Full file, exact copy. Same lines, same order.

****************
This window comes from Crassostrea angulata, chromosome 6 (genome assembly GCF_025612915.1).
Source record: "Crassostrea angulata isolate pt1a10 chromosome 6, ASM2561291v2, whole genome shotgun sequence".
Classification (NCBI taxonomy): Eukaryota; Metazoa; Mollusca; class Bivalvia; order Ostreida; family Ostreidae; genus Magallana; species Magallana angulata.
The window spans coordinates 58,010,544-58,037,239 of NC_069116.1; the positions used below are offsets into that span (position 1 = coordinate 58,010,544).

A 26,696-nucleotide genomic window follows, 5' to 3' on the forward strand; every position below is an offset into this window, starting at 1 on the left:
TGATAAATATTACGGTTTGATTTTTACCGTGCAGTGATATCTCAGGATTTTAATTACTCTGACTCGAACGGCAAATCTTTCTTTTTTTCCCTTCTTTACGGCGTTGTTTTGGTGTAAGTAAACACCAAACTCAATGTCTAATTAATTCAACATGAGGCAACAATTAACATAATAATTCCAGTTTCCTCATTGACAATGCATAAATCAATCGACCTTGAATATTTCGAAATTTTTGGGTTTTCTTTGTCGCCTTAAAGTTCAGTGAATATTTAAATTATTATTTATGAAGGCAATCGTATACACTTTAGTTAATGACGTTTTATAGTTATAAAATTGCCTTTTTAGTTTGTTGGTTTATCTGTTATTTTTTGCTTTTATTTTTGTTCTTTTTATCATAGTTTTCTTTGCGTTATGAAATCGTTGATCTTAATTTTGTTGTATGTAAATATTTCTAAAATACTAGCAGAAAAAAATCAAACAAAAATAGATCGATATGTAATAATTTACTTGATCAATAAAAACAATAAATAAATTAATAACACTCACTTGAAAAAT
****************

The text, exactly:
This window comes from Crassostrea angulata, chromosome 6 (genome assembly GCF_025612915.1).
Source record: "Crassostrea angulata isolate pt1a10 chromosome 6, ASM2561291v2, whole genome shotgun sequence".
Classification (NCBI taxonomy): Eukaryota; Metazoa; Mollusca; class Bivalvia; order Ostreida; family Ostreidae; genus Magallana; species Magallana angulata.
The window spans coordinates 58,010,544-58,037,239 of NC_069116.1; the positions used below are offsets into that span (position 1 = coordinate 58,010,544).

A 26,696-nucleotide genomic window follows, 5' to 3' on the forward strand; every position below is an offset into this window, starting at 1 on the left:
TGATAAATATTACGGTTTGATTTTTACCGTGCAGTGATATCTCAGGATTTTAATTACTCTGACTCGAACGGCAAATCTTTCTTTTTTTCCCTTCTTTACGGCGTTGTTTTGGTGTAAGTAAACACCAAACTCAATGTCTAATTAATTCAACATGAGGCAACAATTAACATAATAATTCCAGTTTCCTCATTGACAATGCATAAATCAATCGACCTTGAATATTTCGAAATTTTTGGGTTTTCTTTGTCGCCTTAAAGTTCAGTGAATATTTAAATTATTATTTATGAAGGCAATCGTATACACTTTAGTTAATGACGTTTTATAGTTATAAAATTGCCTTTTTAGTTTGTTGGTTTATCTGTTATTTTTTGCTTTTATTTTTGTTCTTTTTATCATAGTTTTCTTTGCGTTATGAAATCGTTGATCTTAATTTTGTTGTATGTAAATATTTCTAAAATACTAGCAGAAAAAAATCAAACAAAAATAGATCGATATGTAATAATTTACTTGATCAATAAAAACAATAAATAAATTAATAACACTCACTTGAAAAAT